The debate, or the battle, I should rather say, around the world cup has been a fascinating one. At first I could not understand why the Rugby World Cup Ltd. (RWCL) would want to limit the number of images being distributed. Furthermore, I could not see how they would ever be able to monitor, unless if they physically had someone behind each outlet counting the images. Which I doubt they would have. In sports, more than anywhere, there is always a better picture coming up as it is completely linked to the scoreboard. Insane, I thought. This is Rugby thinking they are Hollywood stars and needing to control their image.

As all this was happening during VISA, I was very agreeably pleased to see the photo agencies, usually aggressive competitors, immediately bonding together in a global boycott in order to change the ridiculous conditions imposed upon them. A very rare occurrence. Needless to say the boycott worked although the RWCL had hired Getty to cover all the games and could have just rely on them.

But the really interesting part of this struggle was the RWCL fear that with current technology, a website could almost display the game live using still photograph, thus competing with live television . PA photos, for example, has created an off line editing tool that allows an image of soccer to be on your cell phone within 2 seconds. Currently being used mostly during the soccer season in England, it is mostly used to send pictures of goals when they happen. But this technology could be rapidily transformed to display an entire game. Reuters has an equivalent system and quite frankly other photo agencies could have a similar system with some dedicated R & D.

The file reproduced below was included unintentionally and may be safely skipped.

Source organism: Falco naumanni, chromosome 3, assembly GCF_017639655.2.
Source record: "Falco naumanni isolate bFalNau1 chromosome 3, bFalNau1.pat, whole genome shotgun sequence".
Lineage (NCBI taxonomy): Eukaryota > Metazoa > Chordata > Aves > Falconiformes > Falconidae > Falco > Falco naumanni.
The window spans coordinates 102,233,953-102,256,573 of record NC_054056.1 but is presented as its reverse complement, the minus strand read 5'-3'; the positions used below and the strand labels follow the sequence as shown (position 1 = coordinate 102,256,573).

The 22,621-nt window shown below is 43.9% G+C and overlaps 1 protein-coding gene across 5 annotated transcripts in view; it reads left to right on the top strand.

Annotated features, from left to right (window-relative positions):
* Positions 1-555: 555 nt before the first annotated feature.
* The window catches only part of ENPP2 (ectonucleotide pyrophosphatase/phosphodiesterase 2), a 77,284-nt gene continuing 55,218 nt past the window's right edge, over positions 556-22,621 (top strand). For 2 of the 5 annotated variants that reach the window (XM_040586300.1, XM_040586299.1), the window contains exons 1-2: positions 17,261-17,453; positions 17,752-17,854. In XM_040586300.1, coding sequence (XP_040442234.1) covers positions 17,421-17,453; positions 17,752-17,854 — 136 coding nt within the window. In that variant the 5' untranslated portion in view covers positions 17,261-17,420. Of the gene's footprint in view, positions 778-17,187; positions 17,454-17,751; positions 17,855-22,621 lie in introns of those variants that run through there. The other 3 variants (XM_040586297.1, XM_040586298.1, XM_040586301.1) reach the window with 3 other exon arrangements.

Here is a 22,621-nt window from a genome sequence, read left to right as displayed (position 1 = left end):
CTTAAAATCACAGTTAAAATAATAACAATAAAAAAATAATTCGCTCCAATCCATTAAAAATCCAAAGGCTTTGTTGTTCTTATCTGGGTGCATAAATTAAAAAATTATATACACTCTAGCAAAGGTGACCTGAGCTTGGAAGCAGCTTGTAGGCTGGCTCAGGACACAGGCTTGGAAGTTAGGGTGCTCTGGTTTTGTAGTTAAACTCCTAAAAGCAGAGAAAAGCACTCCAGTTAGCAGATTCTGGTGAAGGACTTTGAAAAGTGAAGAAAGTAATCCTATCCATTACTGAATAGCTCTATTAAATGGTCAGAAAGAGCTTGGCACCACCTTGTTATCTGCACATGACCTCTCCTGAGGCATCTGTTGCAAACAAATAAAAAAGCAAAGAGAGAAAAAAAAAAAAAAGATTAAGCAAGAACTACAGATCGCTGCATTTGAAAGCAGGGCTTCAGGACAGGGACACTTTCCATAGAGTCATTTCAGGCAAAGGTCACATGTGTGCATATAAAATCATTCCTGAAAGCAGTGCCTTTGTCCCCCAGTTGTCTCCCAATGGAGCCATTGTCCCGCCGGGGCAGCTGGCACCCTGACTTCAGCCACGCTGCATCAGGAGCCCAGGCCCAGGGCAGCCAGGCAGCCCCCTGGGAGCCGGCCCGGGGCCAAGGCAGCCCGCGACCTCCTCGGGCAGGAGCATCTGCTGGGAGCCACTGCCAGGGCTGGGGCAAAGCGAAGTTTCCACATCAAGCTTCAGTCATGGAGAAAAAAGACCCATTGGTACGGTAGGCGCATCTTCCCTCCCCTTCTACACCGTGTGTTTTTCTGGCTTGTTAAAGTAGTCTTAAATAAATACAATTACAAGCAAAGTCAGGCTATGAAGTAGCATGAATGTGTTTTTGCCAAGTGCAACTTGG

So where does this bring us ? A lot of industry experts have declared that soon photography will be replaced by video and that there will be no need for still cameras. This xample is the first one that shows that the two are not from the same family but highly incompatible. If major TV networks will pay millions of dollars to transmitt a game, or a concert live, surely they will not accept a photo agency to help a website to do the same. Furthermore, as much as it is rather easy for an editor to edit a sequence of still photographs, I cannot see someone looking at a video feed to extract the right stills. And this, only if the sports leagues, concert organizers, award show producers and others would allow video cameras.

Photography is only accepted in these event as long as they do not compete with a video feed. Thus I highly doubt that we will ever see a photographer trade is camera for a high end video camera.

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